This corrupted and dirty politicians will cover their butts as usual and business will go on like everything that goes on this days in Washington.

Nothing to see people just the old good boys having fun at the expenses of the hard working Americans.



posted on Sep, 11 2008 @ 01:19 PM
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reply to post by TrueAmerican
 


Thanks for the info. Your right about the GAO. They are totaly underutilised in the investgations of our financial dealings. Our tax money, more often than not, is not spent well or controled well. The GAO has a track record of ferreting out real waste and who's respnsible!!

Zindo



posted on Sep, 13 2008 @ 05:53 PM
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Well, I hope at least some of you downloaded that pdf and had a look. Here is just one example of the lovely works behind the scenes, and how your money is essentially stolen under supposed federal contracts:


REP. HAROLD ROGERS
Rep. Harold Rogers (R-KY) is a 14th-term member of Congress representing Kentucky’s fifth congressional district. Rep. Rogers is the ranking member of the House Appropriations Subcommittee on Homeland Security and its former chair, where he was responsible for the $41.1 billion Department of Homeland Security (DHS) budget.1 Rep. Rogers was included in CREW’s 2007 congressional corruption report.

Rep. Rogers’ ethics issues stem from misuse of his position to steer millions of dollars in earmarks to campaign contributors, including a company that employs his son. A newspaper in his district, The Lexington Herald-Leader, has called Rep. Rogers the “Prince of Pork.”2 NucSafe Inc.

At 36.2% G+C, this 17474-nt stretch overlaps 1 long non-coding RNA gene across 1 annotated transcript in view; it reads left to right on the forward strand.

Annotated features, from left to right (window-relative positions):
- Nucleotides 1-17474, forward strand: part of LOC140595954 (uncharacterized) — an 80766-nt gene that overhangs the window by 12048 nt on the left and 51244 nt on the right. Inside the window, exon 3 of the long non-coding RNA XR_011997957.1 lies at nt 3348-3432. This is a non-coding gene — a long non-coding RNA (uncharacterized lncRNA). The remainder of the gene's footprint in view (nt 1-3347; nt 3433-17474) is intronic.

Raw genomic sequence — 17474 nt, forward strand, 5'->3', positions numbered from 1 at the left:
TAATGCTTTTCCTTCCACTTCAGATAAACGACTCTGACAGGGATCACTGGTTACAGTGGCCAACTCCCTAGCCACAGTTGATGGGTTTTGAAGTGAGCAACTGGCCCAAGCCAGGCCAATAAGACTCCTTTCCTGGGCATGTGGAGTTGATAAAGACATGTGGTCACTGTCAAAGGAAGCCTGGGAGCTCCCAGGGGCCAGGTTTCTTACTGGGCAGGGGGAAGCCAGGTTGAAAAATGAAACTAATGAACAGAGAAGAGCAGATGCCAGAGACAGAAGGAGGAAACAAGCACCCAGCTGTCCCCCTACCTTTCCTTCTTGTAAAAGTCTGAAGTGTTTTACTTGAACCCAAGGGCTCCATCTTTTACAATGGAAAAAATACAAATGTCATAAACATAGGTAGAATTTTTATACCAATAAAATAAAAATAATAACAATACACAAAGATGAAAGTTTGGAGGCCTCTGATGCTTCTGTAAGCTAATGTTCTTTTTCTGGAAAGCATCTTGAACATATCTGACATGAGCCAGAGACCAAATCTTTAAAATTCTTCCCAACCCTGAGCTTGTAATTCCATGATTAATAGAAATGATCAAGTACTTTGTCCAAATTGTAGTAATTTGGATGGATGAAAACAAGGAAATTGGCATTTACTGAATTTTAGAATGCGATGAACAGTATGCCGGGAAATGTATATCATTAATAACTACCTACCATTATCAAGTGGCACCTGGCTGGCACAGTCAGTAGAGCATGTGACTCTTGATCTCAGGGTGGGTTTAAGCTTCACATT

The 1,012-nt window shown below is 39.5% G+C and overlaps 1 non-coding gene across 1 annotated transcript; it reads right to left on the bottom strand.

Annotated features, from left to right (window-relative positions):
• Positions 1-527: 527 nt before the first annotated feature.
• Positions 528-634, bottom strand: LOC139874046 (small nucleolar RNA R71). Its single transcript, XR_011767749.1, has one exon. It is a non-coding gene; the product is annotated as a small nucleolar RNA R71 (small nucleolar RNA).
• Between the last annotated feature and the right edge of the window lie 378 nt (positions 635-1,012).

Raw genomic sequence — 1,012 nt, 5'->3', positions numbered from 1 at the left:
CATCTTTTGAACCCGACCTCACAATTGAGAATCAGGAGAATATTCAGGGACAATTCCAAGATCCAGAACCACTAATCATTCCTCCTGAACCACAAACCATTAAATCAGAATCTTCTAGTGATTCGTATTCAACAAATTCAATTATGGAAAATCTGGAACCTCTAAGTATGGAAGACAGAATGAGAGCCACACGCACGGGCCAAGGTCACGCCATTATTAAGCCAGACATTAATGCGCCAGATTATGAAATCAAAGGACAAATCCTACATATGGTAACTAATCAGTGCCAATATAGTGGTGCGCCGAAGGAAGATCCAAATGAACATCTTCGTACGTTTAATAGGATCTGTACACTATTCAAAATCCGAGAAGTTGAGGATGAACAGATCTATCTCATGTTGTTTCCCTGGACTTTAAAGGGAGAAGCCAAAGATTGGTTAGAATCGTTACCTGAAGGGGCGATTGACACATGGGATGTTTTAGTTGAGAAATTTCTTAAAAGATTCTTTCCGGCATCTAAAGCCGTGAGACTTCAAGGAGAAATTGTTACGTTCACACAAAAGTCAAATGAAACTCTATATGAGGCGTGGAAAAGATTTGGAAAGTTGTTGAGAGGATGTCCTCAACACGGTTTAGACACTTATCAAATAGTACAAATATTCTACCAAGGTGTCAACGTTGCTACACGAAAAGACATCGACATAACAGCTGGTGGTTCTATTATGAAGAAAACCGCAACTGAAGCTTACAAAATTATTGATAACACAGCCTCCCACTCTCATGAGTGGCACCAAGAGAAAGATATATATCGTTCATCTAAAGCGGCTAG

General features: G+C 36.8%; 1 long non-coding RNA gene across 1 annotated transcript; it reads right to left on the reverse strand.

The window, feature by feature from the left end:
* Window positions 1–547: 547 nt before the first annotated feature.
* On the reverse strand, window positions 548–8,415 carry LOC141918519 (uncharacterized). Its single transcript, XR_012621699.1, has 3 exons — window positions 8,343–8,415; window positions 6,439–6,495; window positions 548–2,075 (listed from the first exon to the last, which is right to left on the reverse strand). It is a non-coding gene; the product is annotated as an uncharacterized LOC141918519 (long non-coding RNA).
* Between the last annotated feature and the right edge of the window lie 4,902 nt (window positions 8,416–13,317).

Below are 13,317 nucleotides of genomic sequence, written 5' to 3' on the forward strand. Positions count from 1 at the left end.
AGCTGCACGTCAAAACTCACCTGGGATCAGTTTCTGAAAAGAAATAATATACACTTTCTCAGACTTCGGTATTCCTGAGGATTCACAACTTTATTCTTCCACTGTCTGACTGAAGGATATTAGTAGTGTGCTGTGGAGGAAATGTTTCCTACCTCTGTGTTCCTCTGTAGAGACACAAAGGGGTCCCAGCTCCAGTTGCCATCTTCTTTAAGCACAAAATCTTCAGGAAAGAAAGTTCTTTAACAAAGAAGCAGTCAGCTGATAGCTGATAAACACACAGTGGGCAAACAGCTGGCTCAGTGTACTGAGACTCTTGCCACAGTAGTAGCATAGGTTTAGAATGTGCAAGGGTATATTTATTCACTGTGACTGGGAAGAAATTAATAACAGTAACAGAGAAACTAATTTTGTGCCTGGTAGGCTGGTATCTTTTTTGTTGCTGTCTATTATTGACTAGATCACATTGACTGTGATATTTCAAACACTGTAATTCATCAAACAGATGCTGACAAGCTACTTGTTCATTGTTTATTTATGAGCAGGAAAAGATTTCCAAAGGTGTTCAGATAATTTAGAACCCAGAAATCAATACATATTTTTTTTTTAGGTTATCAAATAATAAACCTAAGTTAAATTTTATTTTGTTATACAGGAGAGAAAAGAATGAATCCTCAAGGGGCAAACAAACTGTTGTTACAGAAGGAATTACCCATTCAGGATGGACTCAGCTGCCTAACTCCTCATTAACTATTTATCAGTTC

NucSafe Inc. is a privately held corporation that specializes in radiation detection technology, primarily for border and port security.3 In 2001, NucSafe executives met with Rep. Rogers, his staff and representatives of a local development group that Rep. Rogers co-founded.4 Two years later, the company relocated its manufacturing operations to Corbin, Kentucky,5 in Rep. Rogers’ district.6

Between 2004 and 2005, NucSafe executives gave $11,200 to Rep. Rogers’ reelection campaign committee and his leadership PAC, Help America’s Leaders Political Action Committee (HALPAC).7 In 2005, NucSafe was awarded a $1.8 million grant from a DHS agency.8 Richard Seymour, who runs NucSafe, has admitted: “It’s no secret we’ve gotten support from congressman [sic] Rogers.”9

Accenture and Raytheon
Accenture LLP is a global management consulting, technology services and outsourcing company.10 In May 2004, DHS awarded Accenture a five-year contract worth potentially $10 billion to support the Smart Border Alliance US-VISIT Program.11

The US-VISIT program is part of a continuum of security measures that tracks visitors virtually using a finger scan.12 It has been plagued with cost overruns and delays and, two years after the contract was awarded, it was tracking less than 1% of visitors to the U.S.13 In September 2004, Accenture subcontracted the program to three companies, including Raytheon Company.14 Raytheon specializes in military and homeland security technology.15


marg, I can't see how you say there is nothing to see here. Quite on the contrary, this is the kind of report that is extremely well sourced, and I urge you all to take a look.